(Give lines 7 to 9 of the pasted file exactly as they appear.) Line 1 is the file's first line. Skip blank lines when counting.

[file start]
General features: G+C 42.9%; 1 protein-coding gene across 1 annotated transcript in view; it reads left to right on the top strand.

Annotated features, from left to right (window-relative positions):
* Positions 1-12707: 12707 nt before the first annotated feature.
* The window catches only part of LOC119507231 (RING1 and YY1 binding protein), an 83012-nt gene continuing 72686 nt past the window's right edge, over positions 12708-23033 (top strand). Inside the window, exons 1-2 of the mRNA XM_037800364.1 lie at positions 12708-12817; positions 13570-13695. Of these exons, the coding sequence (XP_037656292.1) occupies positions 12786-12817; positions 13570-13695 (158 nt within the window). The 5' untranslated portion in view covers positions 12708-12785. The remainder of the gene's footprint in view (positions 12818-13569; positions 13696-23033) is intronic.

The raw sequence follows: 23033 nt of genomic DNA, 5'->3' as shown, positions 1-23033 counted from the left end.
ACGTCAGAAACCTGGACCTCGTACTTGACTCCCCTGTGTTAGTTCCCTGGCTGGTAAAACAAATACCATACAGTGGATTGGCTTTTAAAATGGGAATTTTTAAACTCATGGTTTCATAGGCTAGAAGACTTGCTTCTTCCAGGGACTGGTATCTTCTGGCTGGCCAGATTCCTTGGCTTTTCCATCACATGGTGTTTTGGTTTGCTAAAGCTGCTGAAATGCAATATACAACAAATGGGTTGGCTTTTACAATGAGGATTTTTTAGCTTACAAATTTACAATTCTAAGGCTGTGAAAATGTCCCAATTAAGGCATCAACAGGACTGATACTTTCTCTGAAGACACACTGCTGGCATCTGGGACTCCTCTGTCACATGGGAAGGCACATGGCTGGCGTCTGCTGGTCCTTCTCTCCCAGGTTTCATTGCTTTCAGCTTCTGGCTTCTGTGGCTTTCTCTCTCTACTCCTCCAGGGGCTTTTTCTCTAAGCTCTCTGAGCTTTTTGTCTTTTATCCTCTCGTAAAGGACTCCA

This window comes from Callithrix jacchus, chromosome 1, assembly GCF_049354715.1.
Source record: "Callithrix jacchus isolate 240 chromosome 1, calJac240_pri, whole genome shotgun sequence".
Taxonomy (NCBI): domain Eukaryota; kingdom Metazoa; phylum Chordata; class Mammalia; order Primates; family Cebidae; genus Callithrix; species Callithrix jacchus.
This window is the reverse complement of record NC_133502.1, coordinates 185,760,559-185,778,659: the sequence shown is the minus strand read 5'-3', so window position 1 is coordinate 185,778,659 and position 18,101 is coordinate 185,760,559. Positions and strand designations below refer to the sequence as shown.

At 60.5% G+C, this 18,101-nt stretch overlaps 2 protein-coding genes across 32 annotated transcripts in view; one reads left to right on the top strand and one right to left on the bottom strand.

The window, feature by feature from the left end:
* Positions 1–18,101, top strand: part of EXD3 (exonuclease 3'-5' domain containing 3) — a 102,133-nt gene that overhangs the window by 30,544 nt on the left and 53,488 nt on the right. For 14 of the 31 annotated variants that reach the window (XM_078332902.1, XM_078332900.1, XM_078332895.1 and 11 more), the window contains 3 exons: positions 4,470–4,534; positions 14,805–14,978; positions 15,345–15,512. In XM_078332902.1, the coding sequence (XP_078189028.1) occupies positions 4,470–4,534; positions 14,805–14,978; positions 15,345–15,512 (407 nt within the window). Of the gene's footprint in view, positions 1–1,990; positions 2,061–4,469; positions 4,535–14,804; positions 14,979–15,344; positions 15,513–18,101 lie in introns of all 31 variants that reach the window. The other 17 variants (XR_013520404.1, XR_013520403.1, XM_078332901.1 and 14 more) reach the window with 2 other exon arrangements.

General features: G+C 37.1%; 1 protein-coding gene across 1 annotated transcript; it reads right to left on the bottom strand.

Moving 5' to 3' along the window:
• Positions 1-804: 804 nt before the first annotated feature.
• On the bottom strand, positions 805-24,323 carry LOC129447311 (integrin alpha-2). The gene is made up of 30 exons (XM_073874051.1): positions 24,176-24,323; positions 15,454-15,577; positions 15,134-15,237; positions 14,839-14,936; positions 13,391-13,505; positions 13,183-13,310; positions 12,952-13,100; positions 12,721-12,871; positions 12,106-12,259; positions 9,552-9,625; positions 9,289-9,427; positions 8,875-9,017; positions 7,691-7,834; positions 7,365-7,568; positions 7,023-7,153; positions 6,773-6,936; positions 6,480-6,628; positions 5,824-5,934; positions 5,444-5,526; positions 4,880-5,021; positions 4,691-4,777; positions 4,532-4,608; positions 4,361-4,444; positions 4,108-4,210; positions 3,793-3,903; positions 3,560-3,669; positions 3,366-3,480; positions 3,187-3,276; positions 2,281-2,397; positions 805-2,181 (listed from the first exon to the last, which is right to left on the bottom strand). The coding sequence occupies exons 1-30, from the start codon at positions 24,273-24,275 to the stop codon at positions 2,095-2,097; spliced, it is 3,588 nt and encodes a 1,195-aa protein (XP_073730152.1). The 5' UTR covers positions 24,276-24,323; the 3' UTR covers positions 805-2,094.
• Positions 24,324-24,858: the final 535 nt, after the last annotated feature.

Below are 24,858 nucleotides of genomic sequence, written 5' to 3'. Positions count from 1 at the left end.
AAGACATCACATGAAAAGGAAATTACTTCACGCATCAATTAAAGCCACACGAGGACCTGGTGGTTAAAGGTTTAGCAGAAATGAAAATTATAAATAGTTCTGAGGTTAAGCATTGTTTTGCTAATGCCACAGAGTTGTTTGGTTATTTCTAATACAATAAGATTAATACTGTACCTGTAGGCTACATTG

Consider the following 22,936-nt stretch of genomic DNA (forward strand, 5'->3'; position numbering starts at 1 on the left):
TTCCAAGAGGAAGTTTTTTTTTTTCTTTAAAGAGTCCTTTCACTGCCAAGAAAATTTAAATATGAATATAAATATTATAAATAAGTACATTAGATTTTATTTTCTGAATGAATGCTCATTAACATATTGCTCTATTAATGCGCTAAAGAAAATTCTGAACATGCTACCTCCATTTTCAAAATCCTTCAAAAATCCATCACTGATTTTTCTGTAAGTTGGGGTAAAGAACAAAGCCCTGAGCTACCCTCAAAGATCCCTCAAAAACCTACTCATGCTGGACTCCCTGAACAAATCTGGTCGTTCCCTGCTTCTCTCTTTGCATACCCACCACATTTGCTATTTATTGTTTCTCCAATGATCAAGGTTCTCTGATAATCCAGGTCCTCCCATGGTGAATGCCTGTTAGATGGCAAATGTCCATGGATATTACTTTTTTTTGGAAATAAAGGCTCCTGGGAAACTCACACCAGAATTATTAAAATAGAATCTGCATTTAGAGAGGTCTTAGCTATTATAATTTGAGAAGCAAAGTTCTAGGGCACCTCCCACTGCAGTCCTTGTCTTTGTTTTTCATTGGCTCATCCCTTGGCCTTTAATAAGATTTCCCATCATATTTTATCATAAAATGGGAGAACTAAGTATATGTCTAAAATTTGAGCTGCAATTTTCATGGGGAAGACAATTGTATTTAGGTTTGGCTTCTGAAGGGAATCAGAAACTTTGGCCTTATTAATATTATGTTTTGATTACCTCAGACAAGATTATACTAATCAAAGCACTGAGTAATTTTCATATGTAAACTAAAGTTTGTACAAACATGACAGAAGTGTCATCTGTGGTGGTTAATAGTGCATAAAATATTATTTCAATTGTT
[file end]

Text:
This window comes from Callithrix jacchus, chromosome 1, assembly GCF_049354715.1.
Source record: "Callithrix jacchus isolate 240 chromosome 1, calJac240_pri, whole genome shotgun sequence".
Taxonomy (NCBI): domain Eukaryota; kingdom Metazoa; phylum Chordata; class Mammalia; order Primates; family Cebidae; genus Callithrix; species Callithrix jacchus.